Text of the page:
The recent debate over the appropriate balance between personal privacy and national security cuts across the Democratic/Republican and liberal/conservative divide. Some Republicans are defending, while some Democrats are criticizing, the Obama administration's use of broad surveillance techniques to track terrorists.
"I'm glad the [National Security Agency] is trying to find out what the terrorists are up to overseas and in our country," Sen. Lindsey Graham (R-S.C.), a frequent critic of President Barack Obama, said Thursday morning on "Fox & Friends."
Graham was responding to the news that Verizon received a secret court order to turn over its customers phone records to the National Security Agency. The White House defended the operation, calling it a "critical tool" in its efforts to protect the nation against terrorist attacks. more >>
There's a song that says, "don't let it go to your head, no." Perhaps First Lady Michelle Obama and President Obama should listen to its lyrics. It seems America's first black president -- as well as his wife -- have gotten so used to the coddling from the mainstream media that they believe they're above criticism or heckling.
A protester disrupted Michelle Obama at a Democratic National Committee fundraiser Tuesday night and the First Lady got perturbed -- really perturbed. In fact, she got in the heckler's face. A few minutes after Mrs. Obama started speaking at a home in the upper Northwest neighborhood of Washington, DC, gay activist Ellen Sturtz began yelling about how President Obama needed to sign an executive order banning federal contractors from discriminating against gays.
We can all agree that wasn't cool for Sturtz to do. But hey, this stuff happens when your husband is president. Mrs. Obama's response was interesting. more >>
When Republicans criticize the Internal Revenue Service for targeting conservative groups, they are using coded language to call President Barack Obama a n*****, MSNBC host Martin Bashir argued Wednesday.
"Despite the complete lack of any evidence linking the president to the targeting of Tea Party groups, Republicans are using it as their latest weapon in the war against the black man in the White House," Bashir began.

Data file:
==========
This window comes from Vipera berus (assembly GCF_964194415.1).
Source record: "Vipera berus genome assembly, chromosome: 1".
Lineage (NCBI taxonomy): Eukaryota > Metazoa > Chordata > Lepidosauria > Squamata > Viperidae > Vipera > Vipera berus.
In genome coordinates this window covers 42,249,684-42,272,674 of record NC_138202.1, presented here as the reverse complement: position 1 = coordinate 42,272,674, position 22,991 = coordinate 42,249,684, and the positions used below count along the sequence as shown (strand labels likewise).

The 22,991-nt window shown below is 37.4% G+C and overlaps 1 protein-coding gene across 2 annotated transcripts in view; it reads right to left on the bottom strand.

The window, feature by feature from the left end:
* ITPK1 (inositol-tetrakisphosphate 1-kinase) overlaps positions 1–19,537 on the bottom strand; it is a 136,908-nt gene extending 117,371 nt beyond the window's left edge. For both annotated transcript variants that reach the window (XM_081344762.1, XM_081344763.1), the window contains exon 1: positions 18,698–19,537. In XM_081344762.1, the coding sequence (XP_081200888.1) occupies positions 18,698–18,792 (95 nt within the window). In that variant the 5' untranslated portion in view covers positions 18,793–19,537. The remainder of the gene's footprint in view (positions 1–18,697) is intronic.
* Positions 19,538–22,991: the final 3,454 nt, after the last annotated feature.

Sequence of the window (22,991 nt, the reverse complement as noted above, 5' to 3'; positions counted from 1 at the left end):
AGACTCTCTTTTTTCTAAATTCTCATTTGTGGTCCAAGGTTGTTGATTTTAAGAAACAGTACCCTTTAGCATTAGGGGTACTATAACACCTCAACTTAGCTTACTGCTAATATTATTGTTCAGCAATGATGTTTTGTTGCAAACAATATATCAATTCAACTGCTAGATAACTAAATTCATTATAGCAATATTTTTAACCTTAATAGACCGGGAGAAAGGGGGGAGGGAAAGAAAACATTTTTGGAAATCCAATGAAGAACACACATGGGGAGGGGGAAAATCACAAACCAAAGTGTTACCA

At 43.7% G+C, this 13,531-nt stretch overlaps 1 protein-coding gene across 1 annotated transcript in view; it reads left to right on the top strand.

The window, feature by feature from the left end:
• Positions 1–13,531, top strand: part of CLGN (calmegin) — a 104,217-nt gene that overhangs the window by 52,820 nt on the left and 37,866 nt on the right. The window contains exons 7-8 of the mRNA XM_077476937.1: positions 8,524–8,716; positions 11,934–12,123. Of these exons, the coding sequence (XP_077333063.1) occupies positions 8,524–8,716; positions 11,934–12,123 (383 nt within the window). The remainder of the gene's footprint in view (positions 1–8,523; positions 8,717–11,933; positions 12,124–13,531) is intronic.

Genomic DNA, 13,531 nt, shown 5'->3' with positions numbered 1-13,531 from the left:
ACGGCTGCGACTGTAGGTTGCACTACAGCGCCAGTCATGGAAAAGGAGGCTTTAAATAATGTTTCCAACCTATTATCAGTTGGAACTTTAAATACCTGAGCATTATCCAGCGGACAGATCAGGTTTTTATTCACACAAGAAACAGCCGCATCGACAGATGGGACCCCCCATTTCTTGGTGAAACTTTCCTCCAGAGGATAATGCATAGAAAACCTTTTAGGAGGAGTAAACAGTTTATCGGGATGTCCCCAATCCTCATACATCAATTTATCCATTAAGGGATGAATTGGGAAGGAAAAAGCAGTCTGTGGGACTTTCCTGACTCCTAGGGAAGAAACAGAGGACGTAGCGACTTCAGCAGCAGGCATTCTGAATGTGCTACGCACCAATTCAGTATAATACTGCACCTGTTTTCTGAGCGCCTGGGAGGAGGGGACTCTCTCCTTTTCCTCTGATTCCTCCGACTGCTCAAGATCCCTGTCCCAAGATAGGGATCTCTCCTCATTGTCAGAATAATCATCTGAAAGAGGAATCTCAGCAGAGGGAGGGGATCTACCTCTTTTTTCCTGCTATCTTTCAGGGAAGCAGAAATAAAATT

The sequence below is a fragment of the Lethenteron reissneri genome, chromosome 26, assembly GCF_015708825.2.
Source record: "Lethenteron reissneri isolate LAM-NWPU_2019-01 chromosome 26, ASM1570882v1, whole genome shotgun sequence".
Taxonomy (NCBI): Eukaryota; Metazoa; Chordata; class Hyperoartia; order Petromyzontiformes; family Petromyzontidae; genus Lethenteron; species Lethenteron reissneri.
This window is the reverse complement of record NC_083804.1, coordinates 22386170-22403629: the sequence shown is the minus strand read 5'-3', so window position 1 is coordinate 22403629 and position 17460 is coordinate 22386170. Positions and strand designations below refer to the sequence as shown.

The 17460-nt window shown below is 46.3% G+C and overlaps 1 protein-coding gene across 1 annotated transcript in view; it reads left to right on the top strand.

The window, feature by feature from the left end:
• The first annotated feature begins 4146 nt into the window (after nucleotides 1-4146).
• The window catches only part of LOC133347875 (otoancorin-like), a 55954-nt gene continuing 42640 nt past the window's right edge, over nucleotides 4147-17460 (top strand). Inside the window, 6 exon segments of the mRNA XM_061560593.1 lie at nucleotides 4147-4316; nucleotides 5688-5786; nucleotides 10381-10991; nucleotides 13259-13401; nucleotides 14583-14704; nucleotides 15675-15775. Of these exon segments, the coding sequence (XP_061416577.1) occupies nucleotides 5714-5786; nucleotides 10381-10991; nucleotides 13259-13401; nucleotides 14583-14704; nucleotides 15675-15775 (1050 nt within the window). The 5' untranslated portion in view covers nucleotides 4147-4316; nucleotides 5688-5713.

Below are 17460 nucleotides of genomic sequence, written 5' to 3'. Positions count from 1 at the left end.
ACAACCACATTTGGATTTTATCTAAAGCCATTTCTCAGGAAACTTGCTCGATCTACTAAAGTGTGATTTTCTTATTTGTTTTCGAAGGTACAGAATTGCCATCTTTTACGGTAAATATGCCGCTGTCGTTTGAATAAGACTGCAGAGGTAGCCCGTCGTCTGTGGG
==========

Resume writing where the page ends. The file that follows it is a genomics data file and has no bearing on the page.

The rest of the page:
Bashir then played a clip of four Republicans – Sen. Rand Paul (Ky.), Rep. Michele Bachmann (Minn.), Rep. Paul Ryan (Wisc.), Sen. Mitch McConnell (Ky.) – criticizing the IRS for the targeting of conservative groups from 2010 through 2012. To support his contention that those Republicans were being racist, he quoted an infamous 1981 interview with Republican strategist Lee Atwater in which he explained his party's "southern strategy." more >>
Al-Jazeera is about to bring jihad to American cable TV.
And who do we have to thank for this? Former Vice President Al Gore. Gore sold Current TV to Al Jazeera, owned by a Saudi Arabian billionaire sheik, for $500 million. His greed to earn $70 million from the deal surpassed any loyalty that he might have expressed having to his country. Many at Current TV, Americans, will lose their jobs as a result of his greed.
Gore justified the sale by saying, "Al Jazeera is an award-winning network ... that does terrific climate coverage." Climate coverage from an oil monopolizer-Saudi Arabia- one of the worst human rights abusers on the planet. more >>
Just in case you needed another reason to hate the IRS, it turns out the embattled government agency has used your tax dollars to make a "Star Trek" parody video.
According to a damning new report from the Treasury Inspector General for Tax Administration, "the IRS spent $50,187 on videos for the Anaheim conference in 2010, including a Star Trek parody that featured IRS executives portraying characters from the television show in a tax-themed skit."
In other words, the IRS spent Americans' hard-earned tax dollars to dress its employees up like Spock and Captain Kirk and broadcast the resulting video to the world. more >>
The White House is defending Thursday the secret collecting of phone records for millions of Verizon customers by the National Security Agency. The action was necessary, officials argue, to track terrorists, and it was approved by both federal judges and Congress.
Glenn Greenwald of The Guardian first broke the story Wednesday night. Verizon received a court order from the Foreign Intelligence Surveillance Court on April 25 to turn over the phone records of its U.S. customers for a three-month period ending on July 19. The Guardian obtained a copy of the secret court order and posted it to its website.
The phone records do not include the content of any of the messages, but would include the time, duration and location of phone calls, as well as the numbers of both parties on the call. more >>